James spoke in the presence of the other Jerusalem Elders. It is likely that James was speaking at their suggestion. The comments let Paul in on the actual situation hat he was facing with the charge of teaching against Moses, which was tantamount to blasphemy. The passage says, “That you are teaching all the Jews among (kata kata) the Gentiles apostasy from MosesParthians and Medes and Elamites, those dwelling in Mesopotamia, Judea and Cappadocia, Pontus and Asia, 10 Phrygia and Pamphylia, Egypt and the parts of Libya adjoining Cyrene, visitors from Rome, both Jews and proselytes, 11 Cretans and Arabs—we hear them speaking in our own tongues the wonderful works of God.” Luke is referring to all the Jews of the dispersion and the major cities in the Roman world where there were large Jewish enclaves established, as referenced in Acts 2:9). 

The crux of the matter revolves around the word apostasian (apostasian apostasy), a late form (1 Maccabees 2:15) for the earlier apostasis (2 Thessonians 2:3 for apostasia). In the minds of the leaders of the church at Jerusalem, this is the heart of the matter. It was a much more severe charge that trumped the previous question at the Conference about the status of Gentile converts in Acts 15. Paul brought the issue of the Gentile problem to the Jerusalem Council over the contention of the Judaizers. But here it is not just the Judaizers who were challenging Paul. The Elders of the church in Jerusalem became advocates of the Judaizers position with James as their spokesperson.  James became the advocate who argued on behalf of the church as a whole that was willing to challenged Paul.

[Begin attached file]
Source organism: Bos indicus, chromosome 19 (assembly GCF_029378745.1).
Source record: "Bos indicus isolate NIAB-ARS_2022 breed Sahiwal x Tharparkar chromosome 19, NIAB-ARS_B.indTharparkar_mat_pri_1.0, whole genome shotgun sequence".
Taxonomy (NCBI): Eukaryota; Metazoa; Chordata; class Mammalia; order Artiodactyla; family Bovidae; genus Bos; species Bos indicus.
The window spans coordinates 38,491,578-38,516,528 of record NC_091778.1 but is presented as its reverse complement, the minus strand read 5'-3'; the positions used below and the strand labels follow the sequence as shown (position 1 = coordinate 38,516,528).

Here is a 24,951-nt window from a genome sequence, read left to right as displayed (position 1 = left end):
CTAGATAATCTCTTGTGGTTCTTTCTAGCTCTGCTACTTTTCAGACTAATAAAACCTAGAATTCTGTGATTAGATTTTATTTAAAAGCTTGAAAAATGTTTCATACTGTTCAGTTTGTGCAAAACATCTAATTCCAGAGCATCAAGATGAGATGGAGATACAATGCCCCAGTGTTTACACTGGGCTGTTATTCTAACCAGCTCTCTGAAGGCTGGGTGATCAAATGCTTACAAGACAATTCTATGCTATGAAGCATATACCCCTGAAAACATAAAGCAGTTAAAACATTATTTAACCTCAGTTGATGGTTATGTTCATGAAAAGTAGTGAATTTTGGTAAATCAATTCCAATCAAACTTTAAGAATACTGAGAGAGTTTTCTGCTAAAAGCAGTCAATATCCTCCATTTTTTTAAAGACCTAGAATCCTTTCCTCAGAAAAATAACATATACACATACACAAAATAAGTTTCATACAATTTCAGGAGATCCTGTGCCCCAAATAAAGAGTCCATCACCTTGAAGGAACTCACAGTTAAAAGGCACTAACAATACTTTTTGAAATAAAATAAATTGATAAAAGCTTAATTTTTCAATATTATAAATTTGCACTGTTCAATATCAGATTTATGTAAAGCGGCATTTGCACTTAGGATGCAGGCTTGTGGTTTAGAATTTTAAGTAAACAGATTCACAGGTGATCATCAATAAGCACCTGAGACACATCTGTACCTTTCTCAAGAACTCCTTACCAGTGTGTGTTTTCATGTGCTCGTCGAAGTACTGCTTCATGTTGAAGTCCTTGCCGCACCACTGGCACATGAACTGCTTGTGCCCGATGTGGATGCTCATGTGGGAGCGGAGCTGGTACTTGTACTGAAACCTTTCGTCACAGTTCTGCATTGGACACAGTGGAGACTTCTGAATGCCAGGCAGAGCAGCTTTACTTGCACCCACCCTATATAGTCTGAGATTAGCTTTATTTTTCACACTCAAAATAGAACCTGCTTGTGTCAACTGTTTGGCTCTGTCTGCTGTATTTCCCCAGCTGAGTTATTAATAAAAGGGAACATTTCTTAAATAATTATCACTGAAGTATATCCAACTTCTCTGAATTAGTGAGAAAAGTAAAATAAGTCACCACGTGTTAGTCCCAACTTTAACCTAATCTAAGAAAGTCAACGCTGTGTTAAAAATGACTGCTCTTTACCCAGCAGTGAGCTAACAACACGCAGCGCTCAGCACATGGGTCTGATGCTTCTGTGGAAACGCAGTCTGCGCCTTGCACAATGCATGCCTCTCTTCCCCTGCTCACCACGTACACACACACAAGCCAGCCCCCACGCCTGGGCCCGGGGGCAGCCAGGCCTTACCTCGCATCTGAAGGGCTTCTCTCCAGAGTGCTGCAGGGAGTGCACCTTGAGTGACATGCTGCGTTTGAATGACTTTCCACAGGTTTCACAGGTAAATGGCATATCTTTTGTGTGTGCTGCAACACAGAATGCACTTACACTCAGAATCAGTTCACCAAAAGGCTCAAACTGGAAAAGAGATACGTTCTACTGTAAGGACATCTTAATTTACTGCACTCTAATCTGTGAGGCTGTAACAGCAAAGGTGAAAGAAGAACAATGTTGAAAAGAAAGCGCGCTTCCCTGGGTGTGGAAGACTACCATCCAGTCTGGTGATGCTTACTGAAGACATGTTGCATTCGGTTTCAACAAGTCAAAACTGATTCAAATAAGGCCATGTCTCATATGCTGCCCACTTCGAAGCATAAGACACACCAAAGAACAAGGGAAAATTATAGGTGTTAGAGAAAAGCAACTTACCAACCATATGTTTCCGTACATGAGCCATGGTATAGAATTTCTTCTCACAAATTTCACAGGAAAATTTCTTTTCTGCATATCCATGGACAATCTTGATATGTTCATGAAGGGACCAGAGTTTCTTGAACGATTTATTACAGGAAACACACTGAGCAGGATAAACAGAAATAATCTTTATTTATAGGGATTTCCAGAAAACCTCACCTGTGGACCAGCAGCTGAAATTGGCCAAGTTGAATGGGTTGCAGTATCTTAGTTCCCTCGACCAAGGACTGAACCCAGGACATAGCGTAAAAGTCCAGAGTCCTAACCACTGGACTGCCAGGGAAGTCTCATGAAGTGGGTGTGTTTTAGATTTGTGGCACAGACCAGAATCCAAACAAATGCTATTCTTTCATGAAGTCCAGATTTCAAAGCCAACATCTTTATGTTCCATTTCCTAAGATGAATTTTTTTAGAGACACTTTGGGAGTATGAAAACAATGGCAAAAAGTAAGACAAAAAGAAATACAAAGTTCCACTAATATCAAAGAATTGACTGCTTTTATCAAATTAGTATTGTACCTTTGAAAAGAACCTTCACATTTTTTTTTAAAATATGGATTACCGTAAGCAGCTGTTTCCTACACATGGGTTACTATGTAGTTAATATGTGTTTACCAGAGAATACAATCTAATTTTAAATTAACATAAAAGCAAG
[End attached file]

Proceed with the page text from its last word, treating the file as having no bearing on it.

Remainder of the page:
Think about this with me, Paul, with his call to the Gentiles would never be greeted warmly by true Jewish believers, who were zealous both for their countrymen and their traditions. There were also many Jewish believers in Christ who were being swayed away from the message of grace, as prejudices were being instilled into their minds by irresponsible people intent on the destruction of the principle point of Christian faith: Salvation by Grace through Faith plus Nothing. I think Luke is telling us that Paul and his missional message were being viewed with suspicion by the church at Jerusalem, as their heritage affiliation made them prejudiced to the full freedom Christ had bought, and that they were through with Paul and his message. This would explain Peter’s qualified defense of Paul in his Second Epistle, where he says that: Bear in mind that our Lord’s patience means salvation, just as our dear brother Paul also wrote you with the wisdom that God gave him. He writes the same way in all his letters, speaking in them of these matters. His letters contain some things that are hard to understand, which ignorant and unstable people distort, as they do the other Scriptures, to their own destruction (2 Peter 3:14-15). We are by no means immune to the prejudices of the day in which we live. We need to look no further than our nation’s history of civil rights, and the fact that many professing Christians were on the wrong side of the equation, to know that this is true.